The query from Glennis Radcliffe and Paul Kenny regarding No 2/12 Herries Road being put on death certificates is easily explained, it was part of the Fir Vale Hospital which was the workhouse.
In 1906 it was known as the Sheffield Union Hospital, the Sheffield Union being the Workhouse.
In 1930 it was renamed the City General Hospital and by 1967 it was re-named once more to the Northern General.
People being what they are, if any relative died at No 2 Herries Road, it was given the postal address No 12 in the 1930s.
The relatives still related this hospital to being the old workhouse and proud people didn’t want the thought of their loved ones being classed as dying in the Fir Vale Hospital because of the connection. Even today any old Sheffielders still think of the Workhouse when this address is mentioned.
Even though the workhouses have long gone, the shame of dying in the Workhouse or the Fir Vale Hospital and having it placed on a death certificate was a double shaming, so the address of the hospital was put on the birth or death certificates.
The shame of any connection to the workhouse is still as strong today as it once was.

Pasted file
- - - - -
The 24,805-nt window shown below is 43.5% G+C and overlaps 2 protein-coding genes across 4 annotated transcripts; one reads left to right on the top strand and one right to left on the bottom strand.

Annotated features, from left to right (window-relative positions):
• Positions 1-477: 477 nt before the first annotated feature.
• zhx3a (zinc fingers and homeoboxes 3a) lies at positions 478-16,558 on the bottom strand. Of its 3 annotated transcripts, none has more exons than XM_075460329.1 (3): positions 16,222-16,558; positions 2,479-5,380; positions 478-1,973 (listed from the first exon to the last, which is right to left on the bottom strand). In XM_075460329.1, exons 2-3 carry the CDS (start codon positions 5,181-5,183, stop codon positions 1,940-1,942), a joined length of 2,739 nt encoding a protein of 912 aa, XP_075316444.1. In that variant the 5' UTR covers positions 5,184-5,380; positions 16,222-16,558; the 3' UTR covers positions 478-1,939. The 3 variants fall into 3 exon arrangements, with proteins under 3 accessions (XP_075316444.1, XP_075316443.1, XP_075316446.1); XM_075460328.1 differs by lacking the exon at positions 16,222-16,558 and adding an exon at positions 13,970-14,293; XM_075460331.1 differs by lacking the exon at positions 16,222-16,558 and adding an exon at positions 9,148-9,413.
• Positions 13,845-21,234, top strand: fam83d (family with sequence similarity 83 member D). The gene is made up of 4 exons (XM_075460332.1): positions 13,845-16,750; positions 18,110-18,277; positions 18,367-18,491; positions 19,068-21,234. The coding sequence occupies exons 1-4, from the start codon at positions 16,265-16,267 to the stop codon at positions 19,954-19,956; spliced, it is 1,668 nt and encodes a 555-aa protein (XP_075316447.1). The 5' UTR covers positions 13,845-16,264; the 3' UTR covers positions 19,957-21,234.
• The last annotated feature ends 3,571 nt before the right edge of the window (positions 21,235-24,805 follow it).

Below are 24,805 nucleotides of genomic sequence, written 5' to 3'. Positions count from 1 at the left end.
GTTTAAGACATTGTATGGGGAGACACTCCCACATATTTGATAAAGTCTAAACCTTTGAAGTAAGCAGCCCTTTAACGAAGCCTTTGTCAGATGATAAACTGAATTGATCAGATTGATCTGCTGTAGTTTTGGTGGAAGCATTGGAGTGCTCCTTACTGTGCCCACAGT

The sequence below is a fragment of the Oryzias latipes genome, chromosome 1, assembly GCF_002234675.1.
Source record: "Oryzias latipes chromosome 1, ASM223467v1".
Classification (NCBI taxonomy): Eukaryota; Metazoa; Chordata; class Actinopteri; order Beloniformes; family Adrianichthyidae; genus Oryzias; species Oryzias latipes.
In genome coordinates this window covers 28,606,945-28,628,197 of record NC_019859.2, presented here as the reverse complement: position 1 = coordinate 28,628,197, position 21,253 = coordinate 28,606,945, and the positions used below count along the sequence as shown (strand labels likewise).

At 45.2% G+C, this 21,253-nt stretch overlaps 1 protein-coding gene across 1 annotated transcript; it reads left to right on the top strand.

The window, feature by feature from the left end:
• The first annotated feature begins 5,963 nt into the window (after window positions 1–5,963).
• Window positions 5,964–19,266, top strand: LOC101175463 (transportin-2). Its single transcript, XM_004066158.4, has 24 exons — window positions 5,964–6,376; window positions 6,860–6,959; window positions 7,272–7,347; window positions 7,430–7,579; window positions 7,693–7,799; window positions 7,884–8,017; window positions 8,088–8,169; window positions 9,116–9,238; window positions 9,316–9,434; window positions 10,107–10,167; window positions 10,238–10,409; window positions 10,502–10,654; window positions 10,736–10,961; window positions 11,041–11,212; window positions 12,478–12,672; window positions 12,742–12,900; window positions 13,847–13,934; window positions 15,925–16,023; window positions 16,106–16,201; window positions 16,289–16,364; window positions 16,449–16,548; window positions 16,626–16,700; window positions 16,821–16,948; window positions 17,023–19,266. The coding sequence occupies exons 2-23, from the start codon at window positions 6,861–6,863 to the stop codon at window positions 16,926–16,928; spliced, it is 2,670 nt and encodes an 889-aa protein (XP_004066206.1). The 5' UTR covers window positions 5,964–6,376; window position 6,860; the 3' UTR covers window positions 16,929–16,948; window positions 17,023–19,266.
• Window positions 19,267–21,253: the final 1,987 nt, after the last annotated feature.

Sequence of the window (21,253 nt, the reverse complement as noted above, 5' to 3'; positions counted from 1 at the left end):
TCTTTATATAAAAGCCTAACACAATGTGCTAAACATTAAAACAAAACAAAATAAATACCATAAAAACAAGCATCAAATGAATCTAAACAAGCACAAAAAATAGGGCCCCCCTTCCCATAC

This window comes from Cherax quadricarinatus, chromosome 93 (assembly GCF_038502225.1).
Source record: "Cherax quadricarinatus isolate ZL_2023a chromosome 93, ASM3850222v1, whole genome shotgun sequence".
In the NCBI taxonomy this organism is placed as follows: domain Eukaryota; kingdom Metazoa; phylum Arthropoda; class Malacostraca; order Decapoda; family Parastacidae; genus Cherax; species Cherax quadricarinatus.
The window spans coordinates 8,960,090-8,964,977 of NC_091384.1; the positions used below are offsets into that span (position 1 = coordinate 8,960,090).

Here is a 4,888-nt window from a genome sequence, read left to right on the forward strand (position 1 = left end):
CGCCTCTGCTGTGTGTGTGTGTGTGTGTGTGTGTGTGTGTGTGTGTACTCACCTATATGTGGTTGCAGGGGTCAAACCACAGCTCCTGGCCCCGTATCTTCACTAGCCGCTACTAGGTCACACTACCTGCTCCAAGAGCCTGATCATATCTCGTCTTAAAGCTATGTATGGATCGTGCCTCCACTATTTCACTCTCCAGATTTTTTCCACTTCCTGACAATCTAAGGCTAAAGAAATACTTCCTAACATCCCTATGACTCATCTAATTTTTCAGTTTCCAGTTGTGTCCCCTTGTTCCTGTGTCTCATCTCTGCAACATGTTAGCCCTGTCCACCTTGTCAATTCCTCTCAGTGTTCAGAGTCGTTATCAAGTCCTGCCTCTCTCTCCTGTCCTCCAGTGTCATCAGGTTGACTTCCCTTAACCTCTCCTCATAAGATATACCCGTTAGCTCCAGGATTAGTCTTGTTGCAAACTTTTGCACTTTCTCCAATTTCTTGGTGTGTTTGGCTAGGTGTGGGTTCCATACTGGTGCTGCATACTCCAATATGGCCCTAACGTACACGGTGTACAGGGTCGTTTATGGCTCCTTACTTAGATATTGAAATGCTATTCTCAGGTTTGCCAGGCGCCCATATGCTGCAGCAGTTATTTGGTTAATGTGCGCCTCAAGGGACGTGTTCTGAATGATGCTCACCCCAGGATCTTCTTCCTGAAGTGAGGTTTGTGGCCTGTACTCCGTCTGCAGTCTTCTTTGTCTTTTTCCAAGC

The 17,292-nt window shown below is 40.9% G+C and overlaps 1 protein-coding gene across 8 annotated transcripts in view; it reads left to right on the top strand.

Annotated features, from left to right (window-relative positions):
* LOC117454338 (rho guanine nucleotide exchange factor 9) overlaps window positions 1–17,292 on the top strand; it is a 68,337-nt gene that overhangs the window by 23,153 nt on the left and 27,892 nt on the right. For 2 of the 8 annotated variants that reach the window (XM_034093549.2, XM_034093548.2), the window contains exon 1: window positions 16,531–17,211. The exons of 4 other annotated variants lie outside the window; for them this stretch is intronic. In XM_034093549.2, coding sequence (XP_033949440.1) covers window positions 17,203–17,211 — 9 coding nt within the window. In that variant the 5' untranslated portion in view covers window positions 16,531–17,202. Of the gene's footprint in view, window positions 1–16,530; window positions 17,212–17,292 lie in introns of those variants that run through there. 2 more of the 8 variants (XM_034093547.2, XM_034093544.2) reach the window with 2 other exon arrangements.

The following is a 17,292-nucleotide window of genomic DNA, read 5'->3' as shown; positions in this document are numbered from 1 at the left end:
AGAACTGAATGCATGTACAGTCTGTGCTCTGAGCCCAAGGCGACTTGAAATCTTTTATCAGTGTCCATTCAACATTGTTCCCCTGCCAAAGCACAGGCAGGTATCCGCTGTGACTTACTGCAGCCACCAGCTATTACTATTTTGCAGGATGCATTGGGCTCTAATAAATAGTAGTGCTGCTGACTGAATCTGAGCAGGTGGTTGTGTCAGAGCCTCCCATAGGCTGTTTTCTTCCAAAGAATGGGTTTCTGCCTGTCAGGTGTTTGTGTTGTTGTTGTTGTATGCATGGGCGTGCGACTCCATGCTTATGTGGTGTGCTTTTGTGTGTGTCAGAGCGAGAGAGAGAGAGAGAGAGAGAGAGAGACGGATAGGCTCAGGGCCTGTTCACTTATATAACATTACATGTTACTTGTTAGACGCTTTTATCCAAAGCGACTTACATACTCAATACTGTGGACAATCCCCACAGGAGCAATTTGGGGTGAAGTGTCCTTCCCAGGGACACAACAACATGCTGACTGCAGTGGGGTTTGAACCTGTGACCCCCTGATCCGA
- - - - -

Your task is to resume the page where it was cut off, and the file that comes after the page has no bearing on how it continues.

Babies also often had this address on their birth certificates.
Unmarried mothers had to throw themselves on the mercy of the workhouse when families disowned them or were unable to support themselves,
It was a nicer way of declaring their place of birth or death, don’t you think, rather than brutally putting the workhouse?
I’m afraid, Paul, your relatives, without help from their families or social handouts had to enter the workhouse when they were out of work or too ill to work.
It makes 2015 seem extremely more appealing to live in when you’re down on your luck or ill or disabled.
Footnote: Children of the ‘scattered homes’ tells the story of a pioneering scheme, begun in 1893, to take poor children over three years old out of the workhouse and bring them up in homes scattered across the city.
It was broadcast in April and is still available to listen to on BBC iPlayer Radio